The D2ISRM involves several components, including Perceptual Sensing and Information Displays (PERSEID). Built by Charles River Analytics Incorporated, Cambridge, Massachusetts, PERSEID enables the simultaneous display of deliberate and dynamic ISR data and uses decision-support algorithms to enhance ISR command and control. Villanueva’s C2 Constellation program is developing PERSEID along with the Air Force Research Laboratory, Wright-Patterson Air Force Base, Ohio.
Simply put, PERSEID makes decision making a little easier, Air Force officials say. Each day ISR collection planners have to figure out how to orchestrate the missions of many aircraft to reach their collection targets at the appropriate times and under the right conditions. In addition to figuring out the times and flight paths, they also have to define the plan for potentially many sensors onboard each aircraft, all of which can be incredibly complex. “The options engine within D2ISRM is able to quickly optimize a collection plan within a set of constraints—for example, the amount of coverage, the number of sorties and priorities. The net result is a collection plan that is more effective and that has been generated more quickly,” Villanueva elaborates.
The D2ISRM prototype has its roots in the Maestro project, a core C2 system for Predator and Reaper aircraft. Later, the C2 Constellation program staff collaborated with an intelligence officer who recently had served at the Combined Air Operations Center at the Al Udeid air base in Qatar to improve an existing manual process for dynamic tasking of Reaper aircraft. The improved system placed intelligence data used by the command center senior intelligence duty officer into a Web service and integrated a map interface using Google Earth to show asset location information.
Last year, the team identified PERSEID as a potential cornerstone for the D2ISRM. One of the challenges was that PERSEID focused solely on ISR planning, meaning the team had to do significant work to make it support dynamic ISR requirements.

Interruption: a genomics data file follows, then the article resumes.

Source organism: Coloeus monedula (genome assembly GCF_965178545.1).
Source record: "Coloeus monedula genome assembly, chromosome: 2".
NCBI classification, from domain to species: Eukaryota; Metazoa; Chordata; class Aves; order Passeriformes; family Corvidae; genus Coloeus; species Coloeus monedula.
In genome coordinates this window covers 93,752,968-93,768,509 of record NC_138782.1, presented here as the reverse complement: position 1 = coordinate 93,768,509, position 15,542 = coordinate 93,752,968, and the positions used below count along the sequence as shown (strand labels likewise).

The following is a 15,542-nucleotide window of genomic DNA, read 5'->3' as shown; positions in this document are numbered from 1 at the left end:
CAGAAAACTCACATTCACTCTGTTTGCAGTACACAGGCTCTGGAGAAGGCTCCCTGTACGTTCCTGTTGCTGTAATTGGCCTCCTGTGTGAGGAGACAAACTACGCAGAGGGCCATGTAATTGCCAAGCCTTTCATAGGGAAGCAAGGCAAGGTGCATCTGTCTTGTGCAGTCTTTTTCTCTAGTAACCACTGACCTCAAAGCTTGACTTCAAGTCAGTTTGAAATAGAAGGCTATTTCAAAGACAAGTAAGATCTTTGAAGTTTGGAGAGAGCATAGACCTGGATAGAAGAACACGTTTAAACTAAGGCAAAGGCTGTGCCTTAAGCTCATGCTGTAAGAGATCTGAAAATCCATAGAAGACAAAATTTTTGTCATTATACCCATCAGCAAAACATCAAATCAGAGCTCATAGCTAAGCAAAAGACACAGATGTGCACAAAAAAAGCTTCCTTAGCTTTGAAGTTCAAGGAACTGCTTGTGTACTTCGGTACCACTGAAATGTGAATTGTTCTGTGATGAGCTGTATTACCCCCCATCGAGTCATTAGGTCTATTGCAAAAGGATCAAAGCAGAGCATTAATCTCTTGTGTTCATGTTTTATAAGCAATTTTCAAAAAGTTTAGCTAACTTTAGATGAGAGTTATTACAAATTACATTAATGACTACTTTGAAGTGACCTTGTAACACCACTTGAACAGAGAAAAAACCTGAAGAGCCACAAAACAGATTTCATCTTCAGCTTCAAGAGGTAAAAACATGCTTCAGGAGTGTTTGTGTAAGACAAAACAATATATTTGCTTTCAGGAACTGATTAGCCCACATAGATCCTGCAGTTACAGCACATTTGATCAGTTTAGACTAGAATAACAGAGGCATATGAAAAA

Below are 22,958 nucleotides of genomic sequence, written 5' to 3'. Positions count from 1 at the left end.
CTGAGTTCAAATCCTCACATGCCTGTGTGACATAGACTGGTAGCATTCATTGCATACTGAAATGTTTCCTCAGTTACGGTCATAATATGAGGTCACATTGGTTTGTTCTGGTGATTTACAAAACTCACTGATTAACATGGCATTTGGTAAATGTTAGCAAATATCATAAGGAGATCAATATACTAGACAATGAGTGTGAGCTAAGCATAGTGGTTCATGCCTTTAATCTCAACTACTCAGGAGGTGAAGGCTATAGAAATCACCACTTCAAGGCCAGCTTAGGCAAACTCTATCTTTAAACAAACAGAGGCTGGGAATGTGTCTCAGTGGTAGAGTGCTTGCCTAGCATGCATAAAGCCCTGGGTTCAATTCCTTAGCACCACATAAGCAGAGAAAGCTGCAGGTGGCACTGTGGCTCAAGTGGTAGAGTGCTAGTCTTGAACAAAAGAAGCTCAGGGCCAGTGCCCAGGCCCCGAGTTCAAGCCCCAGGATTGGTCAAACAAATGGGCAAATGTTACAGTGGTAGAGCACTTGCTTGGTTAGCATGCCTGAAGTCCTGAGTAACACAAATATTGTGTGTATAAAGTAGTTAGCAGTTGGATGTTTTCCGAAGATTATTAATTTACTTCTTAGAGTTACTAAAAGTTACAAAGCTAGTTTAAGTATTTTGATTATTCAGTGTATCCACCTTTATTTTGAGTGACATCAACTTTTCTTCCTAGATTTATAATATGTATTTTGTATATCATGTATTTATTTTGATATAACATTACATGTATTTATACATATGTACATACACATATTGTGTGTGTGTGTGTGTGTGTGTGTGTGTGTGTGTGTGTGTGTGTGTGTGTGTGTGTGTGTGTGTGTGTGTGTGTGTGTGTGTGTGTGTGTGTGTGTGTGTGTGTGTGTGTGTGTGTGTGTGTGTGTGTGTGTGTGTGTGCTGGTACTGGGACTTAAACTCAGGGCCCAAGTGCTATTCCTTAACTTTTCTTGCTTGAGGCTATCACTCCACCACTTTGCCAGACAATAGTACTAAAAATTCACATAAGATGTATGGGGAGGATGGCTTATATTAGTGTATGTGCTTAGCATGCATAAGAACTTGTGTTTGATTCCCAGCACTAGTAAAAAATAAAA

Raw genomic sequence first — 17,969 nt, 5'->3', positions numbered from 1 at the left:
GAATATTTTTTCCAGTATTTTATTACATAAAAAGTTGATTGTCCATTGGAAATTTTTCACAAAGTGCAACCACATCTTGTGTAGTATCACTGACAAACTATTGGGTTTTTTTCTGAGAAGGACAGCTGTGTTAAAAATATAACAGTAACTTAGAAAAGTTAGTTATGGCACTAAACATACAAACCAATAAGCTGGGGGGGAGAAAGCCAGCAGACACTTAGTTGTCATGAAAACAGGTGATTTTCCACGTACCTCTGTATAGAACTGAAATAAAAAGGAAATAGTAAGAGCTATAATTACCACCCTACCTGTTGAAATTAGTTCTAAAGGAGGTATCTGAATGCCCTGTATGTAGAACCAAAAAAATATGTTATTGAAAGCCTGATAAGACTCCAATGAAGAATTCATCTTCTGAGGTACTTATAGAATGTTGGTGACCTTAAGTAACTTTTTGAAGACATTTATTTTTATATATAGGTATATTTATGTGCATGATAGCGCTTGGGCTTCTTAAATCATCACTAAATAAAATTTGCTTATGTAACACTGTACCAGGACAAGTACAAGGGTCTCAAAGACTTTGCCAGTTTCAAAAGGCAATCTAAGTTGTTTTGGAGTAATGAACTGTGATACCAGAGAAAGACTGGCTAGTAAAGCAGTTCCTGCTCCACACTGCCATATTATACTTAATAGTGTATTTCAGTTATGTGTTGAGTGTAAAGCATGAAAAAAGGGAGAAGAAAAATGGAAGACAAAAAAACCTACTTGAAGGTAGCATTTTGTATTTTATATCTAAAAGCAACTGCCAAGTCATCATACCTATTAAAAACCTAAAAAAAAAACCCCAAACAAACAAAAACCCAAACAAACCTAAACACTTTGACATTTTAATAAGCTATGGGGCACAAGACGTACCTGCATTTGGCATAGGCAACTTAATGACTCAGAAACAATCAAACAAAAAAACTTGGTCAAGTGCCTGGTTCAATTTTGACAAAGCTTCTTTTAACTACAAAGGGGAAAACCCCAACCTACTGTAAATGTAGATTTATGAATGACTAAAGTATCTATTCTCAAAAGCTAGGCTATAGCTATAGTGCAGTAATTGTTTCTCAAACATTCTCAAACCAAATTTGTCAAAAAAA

The C2 Constellation program, under which D2ISRM is being developed, began in 2001. It is the sole Air Force program for defining, developing and assessing integration of global, theater and tactical-level Air Force air, space and cyber command and control capabilities in support of the warfighter, Villanueva reports. Through funding and management of targeted prototyping and experimentation, the program integrates rapidly developing technologies and promotes forward-looking architecture, common standards, data sharing and information services across the service and joint warfighting applications.
The program consists of two components: horizontal integration and Joint Expeditionary Force Experiments, each of which has its own funding. The first focuses on identifying and improving integration opportunities, while the second focuses on providing prototypes to warfighters for experimentation purposes.
Specifically, the C2 Constellation program focuses on prototyping efforts that fill gaps between existing programs of record. The C2 Constellation program is uniquely tasked to find and address those gaps, Villanueva maintains.
The Air Force Life Cycle Management Center Architectures and Standards Division at Hanscom Air Force Base, and the Air Force Command and Control Integration Center at Air Combat Command, Joint Base Langley-Eustis, Hampton, Virginia, work together to execute the program. The command and control integration center sets the requirements and focus areas for each year’s work while the architectures and standards division develops materiel solutions.
The integration center identified command and control integration as a focus area for 2012, and the D2ISRM initiative was taken on as part of the mission to fill gaps in the command and control of ISR. “We viewed D2ISRM as a good candidate because ISR planners desperately need some assistance in order to be more efficient and effective, and the task was fairly straightforward,” Villanueva says. “In short, this kind of low-hanging fruit is precisely the kind of cross-functional, targeted, high-payoff initiative the C2 Constellation [team] likes.”